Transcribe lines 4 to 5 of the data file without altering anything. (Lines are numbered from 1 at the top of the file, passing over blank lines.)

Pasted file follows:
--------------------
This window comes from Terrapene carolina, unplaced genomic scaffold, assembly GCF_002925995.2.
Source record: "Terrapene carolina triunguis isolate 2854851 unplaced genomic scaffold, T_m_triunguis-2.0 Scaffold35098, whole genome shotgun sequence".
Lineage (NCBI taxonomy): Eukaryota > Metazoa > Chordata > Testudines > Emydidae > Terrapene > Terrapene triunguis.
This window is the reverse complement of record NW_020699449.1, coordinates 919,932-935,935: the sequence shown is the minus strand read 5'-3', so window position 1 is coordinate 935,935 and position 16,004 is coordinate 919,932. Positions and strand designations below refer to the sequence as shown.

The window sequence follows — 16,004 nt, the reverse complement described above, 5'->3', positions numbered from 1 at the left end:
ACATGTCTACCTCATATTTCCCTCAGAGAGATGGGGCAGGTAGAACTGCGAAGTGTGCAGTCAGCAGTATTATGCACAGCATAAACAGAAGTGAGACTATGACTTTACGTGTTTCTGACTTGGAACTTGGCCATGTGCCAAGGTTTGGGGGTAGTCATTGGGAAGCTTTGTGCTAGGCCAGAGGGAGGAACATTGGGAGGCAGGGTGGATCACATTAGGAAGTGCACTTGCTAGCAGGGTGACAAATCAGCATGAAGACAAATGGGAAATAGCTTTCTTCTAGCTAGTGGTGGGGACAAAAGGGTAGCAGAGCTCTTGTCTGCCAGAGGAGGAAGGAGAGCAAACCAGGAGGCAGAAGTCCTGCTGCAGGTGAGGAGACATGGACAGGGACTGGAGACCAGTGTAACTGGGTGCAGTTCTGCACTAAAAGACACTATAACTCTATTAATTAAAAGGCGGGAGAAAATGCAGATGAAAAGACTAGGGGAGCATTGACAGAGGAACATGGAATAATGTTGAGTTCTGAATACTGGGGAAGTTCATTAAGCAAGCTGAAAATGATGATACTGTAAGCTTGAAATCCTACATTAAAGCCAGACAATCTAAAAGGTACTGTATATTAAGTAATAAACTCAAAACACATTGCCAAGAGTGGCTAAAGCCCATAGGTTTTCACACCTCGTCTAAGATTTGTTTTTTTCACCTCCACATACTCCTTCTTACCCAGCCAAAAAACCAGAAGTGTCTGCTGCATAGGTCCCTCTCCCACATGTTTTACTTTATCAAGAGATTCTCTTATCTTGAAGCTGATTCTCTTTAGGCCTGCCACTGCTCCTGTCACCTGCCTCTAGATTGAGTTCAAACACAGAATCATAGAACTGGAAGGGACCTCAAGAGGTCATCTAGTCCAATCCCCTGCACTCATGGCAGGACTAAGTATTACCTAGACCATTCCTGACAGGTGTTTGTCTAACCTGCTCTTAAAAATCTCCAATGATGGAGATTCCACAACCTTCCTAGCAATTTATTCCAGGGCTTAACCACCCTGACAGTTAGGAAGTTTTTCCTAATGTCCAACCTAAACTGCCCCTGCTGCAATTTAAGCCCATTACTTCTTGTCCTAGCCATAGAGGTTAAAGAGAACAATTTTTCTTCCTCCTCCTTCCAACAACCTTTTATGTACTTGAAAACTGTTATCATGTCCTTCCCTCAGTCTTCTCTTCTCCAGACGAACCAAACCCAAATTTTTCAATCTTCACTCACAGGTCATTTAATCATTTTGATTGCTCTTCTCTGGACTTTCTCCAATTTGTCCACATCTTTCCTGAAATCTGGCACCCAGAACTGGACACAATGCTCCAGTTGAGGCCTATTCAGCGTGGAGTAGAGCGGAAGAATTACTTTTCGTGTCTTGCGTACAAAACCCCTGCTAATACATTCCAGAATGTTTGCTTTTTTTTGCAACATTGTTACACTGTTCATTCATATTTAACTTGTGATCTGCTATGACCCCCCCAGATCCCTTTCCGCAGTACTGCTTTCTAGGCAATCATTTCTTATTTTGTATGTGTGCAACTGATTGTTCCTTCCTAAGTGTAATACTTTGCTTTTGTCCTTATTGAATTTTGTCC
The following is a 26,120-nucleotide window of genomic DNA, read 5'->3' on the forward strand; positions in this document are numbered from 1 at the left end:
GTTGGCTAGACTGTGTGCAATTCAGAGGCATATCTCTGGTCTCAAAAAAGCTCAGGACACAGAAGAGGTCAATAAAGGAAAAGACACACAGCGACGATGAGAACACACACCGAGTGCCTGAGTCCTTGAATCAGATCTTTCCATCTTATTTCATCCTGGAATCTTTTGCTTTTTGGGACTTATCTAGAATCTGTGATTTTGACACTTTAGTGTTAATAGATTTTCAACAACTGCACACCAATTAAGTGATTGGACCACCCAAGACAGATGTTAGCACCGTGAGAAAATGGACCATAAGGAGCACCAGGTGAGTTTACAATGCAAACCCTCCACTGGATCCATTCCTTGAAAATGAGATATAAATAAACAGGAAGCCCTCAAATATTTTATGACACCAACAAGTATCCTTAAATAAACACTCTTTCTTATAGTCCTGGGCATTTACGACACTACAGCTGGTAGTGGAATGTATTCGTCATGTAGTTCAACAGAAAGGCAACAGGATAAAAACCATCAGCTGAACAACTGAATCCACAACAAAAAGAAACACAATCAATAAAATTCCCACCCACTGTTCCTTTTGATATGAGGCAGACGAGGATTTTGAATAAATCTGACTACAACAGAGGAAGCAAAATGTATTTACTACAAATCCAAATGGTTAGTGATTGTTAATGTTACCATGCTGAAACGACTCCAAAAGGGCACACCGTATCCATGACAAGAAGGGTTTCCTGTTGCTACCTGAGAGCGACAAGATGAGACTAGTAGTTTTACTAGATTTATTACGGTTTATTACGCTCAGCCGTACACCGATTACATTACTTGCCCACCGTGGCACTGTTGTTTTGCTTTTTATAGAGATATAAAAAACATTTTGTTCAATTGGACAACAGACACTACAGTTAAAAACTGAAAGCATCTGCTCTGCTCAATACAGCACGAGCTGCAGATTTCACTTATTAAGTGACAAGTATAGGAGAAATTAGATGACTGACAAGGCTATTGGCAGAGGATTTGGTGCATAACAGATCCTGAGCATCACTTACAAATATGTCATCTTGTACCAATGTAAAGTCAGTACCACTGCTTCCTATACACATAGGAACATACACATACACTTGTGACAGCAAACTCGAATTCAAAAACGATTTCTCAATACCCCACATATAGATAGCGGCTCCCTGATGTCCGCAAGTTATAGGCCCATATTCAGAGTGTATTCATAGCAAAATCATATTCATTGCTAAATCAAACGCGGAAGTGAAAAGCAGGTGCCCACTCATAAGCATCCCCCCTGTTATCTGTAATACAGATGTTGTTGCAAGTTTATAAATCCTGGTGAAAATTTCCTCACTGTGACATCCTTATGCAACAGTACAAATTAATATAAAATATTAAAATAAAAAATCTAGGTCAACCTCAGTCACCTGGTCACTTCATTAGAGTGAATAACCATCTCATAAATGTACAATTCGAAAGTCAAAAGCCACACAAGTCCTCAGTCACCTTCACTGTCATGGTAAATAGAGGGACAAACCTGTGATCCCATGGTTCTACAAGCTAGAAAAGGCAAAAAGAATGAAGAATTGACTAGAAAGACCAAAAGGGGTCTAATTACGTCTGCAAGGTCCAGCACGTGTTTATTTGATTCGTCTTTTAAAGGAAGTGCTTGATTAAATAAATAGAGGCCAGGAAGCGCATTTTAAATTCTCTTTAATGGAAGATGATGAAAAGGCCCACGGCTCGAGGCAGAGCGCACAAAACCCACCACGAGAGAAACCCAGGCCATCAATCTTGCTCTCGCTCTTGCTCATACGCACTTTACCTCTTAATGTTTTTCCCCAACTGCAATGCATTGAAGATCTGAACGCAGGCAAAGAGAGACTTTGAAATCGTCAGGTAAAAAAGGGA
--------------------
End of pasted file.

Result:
This window is the reverse complement of record NW_020699449.1, coordinates 919,932-935,935: the sequence shown is the minus strand read 5'-3', so window position 1 is coordinate 935,935 and position 16,004 is coordinate 919,932. Positions and strand designations below refer to the sequence as shown.

The window sequence follows — 16,004 nt, the reverse complement described above, 5'->3', positions numbered from 1 at the left end: